Wide receivers haven’t quite leapfrogged running backs in conventional fantasy football draft strategy, but they’re getting there. So, if you’re ready to turn the fantasy football world on its head and draft WR, WR and WR in your first three picks, maybe 2020 is your year. It could lead to a lopsided roster, but in a pass-happy NFL, it could also be fun. Don’t consider such a bold strategy without adding our wide receiver rankings tiers to your cheat sheet, though.
Sometimes, there’s a big difference between the 19th and 20th ranked players at a position, and sometimes it’s a toss-up. By using a tiered system, we account for some of that.
DOMINATE YOUR DRAFT: Ultimate 2020 cheat sheet
Below, you’ll find WRs broken into eight tiers. Some of them have sleepers, some of them have studs, and the last few are overall very unexciting unless you’re a remarkably deep league or in a dynasty format. Within each tier, you’ll find draft strategy for how to attack that tier, such as whether players in that grouping should be your WR1, WR2 or a bench player (and when you should target them).
The tier system, whether you like our rankings or not, is one that can be used with any fantasy sport and any position, so this should give you a feel for how to break position groups down further.
2020 STANDARD FANTASY RANKINGS:
Quarterback | Running back | Wide receiver | Tight end | D/ST | Kicker | Superflex | Top 200
2020 WR Rankings Tiers: Who are the best fantasy wide receivers?
1. Michael Thomas, Saints
2. DeAndre Hopkins, Cardinals
3. Tyreek Hill, Chiefs
4. Julio Jones, Falcons
5. Davante Adams, Packers
You absolutely can’t go wrong with any of the five receivers in our first tier. Michael Thomas is a sure thing for another season approaching record-setting target and reception numbers. The presence of Emmanuel Sanders in New Orleans shouldn’t slow him down much, if at all.
The uncertainty that might exist with DeAndre Hopkins joining a new team is more than put to rest by the massive volume that Arizona’s passing offense should bring. A spread out field with multiple other weapons should only help Hopkins do his job. If you want a proven commodity, though, all three of Tyreek Hill, Julio Jones, and Davante Adams remain in the same situations that have made them fantasy weapons for years now.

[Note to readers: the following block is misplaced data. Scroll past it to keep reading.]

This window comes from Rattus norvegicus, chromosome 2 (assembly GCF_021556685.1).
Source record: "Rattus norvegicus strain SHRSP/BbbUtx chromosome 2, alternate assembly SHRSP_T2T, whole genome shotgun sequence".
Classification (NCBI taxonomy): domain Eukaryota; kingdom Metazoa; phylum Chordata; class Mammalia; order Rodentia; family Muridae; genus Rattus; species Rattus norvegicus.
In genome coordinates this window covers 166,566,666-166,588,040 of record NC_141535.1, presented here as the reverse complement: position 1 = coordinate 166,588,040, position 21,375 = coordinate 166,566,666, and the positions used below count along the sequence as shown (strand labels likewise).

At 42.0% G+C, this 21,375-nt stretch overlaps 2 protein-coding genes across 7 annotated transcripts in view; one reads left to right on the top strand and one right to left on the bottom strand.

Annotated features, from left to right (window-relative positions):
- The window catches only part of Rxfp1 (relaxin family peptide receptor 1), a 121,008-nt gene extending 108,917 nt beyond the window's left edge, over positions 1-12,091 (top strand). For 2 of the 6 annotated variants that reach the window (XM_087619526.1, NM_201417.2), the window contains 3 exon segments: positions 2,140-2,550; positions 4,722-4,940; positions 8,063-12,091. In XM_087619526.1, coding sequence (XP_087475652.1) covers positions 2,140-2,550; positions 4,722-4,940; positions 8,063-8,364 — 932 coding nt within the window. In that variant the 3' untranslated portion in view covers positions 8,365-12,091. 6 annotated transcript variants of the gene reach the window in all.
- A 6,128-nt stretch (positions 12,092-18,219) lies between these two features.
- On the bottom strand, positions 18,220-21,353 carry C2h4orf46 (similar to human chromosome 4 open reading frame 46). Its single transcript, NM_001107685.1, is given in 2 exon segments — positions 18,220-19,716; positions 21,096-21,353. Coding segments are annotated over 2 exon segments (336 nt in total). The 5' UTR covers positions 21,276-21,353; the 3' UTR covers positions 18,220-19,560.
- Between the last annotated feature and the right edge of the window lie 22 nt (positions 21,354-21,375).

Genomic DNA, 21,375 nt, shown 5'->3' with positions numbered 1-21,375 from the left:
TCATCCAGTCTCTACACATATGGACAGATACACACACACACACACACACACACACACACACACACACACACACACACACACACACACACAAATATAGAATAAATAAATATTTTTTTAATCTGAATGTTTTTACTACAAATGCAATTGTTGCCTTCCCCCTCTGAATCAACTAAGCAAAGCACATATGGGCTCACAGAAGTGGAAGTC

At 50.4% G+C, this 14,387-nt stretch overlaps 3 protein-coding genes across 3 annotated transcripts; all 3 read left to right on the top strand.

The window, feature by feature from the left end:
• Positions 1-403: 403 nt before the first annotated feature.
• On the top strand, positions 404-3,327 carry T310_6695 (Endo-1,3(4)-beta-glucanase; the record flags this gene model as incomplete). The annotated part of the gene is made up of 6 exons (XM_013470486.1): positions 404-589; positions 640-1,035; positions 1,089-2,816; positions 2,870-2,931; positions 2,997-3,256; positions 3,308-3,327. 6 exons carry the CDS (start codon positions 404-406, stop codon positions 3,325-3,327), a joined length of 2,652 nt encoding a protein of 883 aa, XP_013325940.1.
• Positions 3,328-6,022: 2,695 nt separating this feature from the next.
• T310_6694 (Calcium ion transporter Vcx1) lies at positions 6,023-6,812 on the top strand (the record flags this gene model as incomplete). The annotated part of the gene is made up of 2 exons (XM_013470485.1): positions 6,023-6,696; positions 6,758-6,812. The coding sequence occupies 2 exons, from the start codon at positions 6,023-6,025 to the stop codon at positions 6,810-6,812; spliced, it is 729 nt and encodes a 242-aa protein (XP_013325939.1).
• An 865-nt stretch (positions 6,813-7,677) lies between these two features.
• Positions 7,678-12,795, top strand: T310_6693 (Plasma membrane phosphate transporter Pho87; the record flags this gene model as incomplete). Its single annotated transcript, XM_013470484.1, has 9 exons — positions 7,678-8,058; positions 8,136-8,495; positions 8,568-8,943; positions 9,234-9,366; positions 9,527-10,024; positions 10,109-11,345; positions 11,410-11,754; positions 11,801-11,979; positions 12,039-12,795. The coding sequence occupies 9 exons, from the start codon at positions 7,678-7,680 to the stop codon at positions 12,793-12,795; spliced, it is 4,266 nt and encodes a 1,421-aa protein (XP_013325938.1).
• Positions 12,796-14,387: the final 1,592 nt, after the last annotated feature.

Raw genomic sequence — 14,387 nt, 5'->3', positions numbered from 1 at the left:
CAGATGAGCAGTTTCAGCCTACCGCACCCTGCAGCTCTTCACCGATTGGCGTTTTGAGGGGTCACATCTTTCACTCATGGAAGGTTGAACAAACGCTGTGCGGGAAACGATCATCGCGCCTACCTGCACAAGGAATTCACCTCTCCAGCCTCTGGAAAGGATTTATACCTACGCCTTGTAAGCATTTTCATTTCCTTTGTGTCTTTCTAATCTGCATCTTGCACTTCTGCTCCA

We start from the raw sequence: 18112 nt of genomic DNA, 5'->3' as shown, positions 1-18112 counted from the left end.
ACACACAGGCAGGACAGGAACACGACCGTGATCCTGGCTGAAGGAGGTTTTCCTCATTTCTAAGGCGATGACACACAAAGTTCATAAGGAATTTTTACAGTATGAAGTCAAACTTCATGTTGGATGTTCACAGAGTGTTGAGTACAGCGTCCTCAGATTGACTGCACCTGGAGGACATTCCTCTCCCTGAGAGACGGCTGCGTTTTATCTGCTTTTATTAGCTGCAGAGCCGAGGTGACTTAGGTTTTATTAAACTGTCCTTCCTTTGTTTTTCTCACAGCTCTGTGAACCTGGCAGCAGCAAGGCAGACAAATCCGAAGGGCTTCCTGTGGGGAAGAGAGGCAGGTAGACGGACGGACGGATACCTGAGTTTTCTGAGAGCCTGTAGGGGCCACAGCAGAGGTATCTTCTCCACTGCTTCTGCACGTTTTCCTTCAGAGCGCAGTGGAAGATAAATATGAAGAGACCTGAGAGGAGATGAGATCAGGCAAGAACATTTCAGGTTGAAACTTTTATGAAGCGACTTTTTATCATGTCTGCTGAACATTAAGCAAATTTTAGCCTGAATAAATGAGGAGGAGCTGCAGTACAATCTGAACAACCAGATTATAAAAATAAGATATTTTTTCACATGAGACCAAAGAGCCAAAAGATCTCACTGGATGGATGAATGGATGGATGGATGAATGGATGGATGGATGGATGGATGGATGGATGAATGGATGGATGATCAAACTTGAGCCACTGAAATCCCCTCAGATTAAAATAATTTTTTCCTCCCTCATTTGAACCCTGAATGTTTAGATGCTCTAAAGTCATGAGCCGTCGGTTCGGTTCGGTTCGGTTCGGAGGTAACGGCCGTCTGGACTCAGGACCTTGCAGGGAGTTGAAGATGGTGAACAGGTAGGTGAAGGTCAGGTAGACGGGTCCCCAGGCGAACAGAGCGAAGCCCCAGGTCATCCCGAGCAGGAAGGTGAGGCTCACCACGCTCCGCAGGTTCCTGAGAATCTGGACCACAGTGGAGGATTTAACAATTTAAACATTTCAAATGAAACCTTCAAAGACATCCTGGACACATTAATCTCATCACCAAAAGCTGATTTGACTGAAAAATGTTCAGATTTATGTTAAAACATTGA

Most owners remain in the thought process of taking running backs early in fantasy draft and then filling in around them later. If you want to deviate in the first round, or even the early parts of the second round, it should be for one of these five names. Otherwise, running back is the way to go.
In a PPR league, this first tier is still a cut above the rest (and maybe could include Chris Godwin if you’re confident in how Tom Brady will lead the Tampa Bay offense). Hill slides just a notch in PPR formats, but you still can’t go wrong with any of these fantastic five.
2020 PPR RANKINGS:
Running back | Wide receiver | Tight end | Superflex | Top 200
Fantasy WR Tiers: Potential WR1s
6. Chris Godwin, Buccaneers
7. Cooper Kupp, Rams
8. Amari Cooper, Cowboys
9. Odell Beckham Jr., Browns
10. Kenny Golladay, Lions
11. JuJu Smith-Schuster, Steelers
12. Mike Evans, Buccaneers
13. Adam Thielen, Vikings
14. Tyler Lockett, Seahawks
15. Keenan Allen, Chargers
16. Courtland Sutton, Broncos
17. A.J. Brown, Titans
18. DeVante Parker, Dolphins
19. DJ Chark, Jaguars
Two of the most frustrating receivers in 2019, Odell Beckham Jr. and JuJu Smith-Schuster, find themselves near the top of our second tier. They were both in our first tier a year ago before letting us down. And while we’re approaching them with a bit more caution this time around, there’s still plenty to believe in with OBJ and JuJu. Smith-Schuster, for one, will hopefully get a full season’s worth of Ben Roethlisberger and be able to keep Duck Hodges reserved for his nightmares. Cleveland’s offense should be better all around to boost Beckham’s value, too.